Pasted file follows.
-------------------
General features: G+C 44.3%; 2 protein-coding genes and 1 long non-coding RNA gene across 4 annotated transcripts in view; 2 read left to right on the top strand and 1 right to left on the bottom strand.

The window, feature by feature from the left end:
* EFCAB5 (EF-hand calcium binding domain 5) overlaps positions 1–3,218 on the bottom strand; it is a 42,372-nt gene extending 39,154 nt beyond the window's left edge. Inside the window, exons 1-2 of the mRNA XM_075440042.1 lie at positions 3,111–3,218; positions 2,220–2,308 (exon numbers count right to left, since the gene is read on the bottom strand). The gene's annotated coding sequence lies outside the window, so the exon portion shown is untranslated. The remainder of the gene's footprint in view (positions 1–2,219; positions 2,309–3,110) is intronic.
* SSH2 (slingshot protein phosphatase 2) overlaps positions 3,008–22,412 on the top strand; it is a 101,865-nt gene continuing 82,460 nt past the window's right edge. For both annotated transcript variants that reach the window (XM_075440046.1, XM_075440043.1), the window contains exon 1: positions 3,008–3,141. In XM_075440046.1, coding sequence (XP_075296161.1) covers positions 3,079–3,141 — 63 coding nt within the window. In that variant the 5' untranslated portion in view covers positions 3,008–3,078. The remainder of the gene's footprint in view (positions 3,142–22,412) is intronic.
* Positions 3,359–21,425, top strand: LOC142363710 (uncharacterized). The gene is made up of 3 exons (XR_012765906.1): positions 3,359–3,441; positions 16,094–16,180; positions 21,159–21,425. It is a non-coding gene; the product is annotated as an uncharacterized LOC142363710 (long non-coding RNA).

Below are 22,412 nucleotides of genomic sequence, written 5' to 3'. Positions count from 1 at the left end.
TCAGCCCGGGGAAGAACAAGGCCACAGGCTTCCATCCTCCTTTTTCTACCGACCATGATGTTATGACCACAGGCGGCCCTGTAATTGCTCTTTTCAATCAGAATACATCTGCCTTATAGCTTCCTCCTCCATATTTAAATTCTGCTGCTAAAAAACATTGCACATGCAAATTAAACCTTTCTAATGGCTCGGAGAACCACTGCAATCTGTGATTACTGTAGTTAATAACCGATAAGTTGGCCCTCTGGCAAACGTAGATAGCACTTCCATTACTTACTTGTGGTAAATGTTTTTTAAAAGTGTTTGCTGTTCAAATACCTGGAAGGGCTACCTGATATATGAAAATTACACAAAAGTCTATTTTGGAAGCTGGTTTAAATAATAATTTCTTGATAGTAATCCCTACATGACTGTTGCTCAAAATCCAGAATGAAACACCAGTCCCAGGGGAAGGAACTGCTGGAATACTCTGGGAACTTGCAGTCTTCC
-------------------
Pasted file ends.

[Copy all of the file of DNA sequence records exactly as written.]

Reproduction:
General features: G+C 44.3%; 2 protein-coding genes and 1 long non-coding RNA gene across 4 annotated transcripts in view; 2 read left to right on the top strand and 1 right to left on the bottom strand.

The window, feature by feature from the left end:
* EFCAB5 (EF-hand calcium binding domain 5) overlaps positions 1–3,218 on the bottom strand; it is a 42,372-nt gene extending 39,154 nt beyond the window's left edge. Inside the window, exons 1-2 of the mRNA XM_075440042.1 lie at positions 3,111–3,218; positions 2,220–2,308 (exon numbers count right to left, since the gene is read on the bottom strand). The gene's annotated coding sequence lies outside the window, so the exon portion shown is untranslated. The remainder of the gene's footprint in view (positions 1–2,219; positions 2,309–3,110) is intronic.
* SSH2 (slingshot protein phosphatase 2) overlaps positions 3,008–22,412 on the top strand; it is a 101,865-nt gene continuing 82,460 nt past the window's right edge. For both annotated transcript variants that reach the window (XM_075440046.1, XM_075440043.1), the window contains exon 1: positions 3,008–3,141. In XM_075440046.1, coding sequence (XP_075296161.1) covers positions 3,079–3,141 — 63 coding nt within the window. In that variant the 5' untranslated portion in view covers positions 3,008–3,078. The remainder of the gene's footprint in view (positions 3,142–22,412) is intronic.
* Positions 3,359–21,425, top strand: LOC142363710 (uncharacterized). The gene is made up of 3 exons (XR_012765906.1): positions 3,359–3,441; positions 16,094–16,180; positions 21,159–21,425. It is a non-coding gene; the product is annotated as an uncharacterized LOC142363710 (long non-coding RNA).

Below are 22,412 nucleotides of genomic sequence, written 5' to 3'. Positions count from 1 at the left end.
TCAGCCCGGGGAAGAACAAGGCCACAGGCTTCCATCCTCCTTTTTCTACCGACCATGATGTTATGACCACAGGCGGCCCTGTAATTGCTCTTTTCAATCAGAATACATCTGCCTTATAGCTTCCTCCTCCATATTTAAATTCTGCTGCTAAAAAACATTGCACATGCAAATTAAACCTTTCTAATGGCTCGGAGAACCACTGCAATCTGTGATTACTGTAGTTAATAACCGATAAGTTGGCCCTCTGGCAAACGTAGATAGCACTTCCATTACTTACTTGTGGTAAATGTTTTTTAAAAGTGTTTGCTGTTCAAATACCTGGAAGGGCTACCTGATATATGAAAATTACACAAAAGTCTATTTTGGAAGCTGGTTTAAATAATAATTTCTTGATAGTAATCCCTACATGACTGTTGCTCAAAATCCAGAATGAAACACCAGTCCCAGGGGAAGGAACTGCTGGAATACTCTGGGAACTTGCAGTCTTCC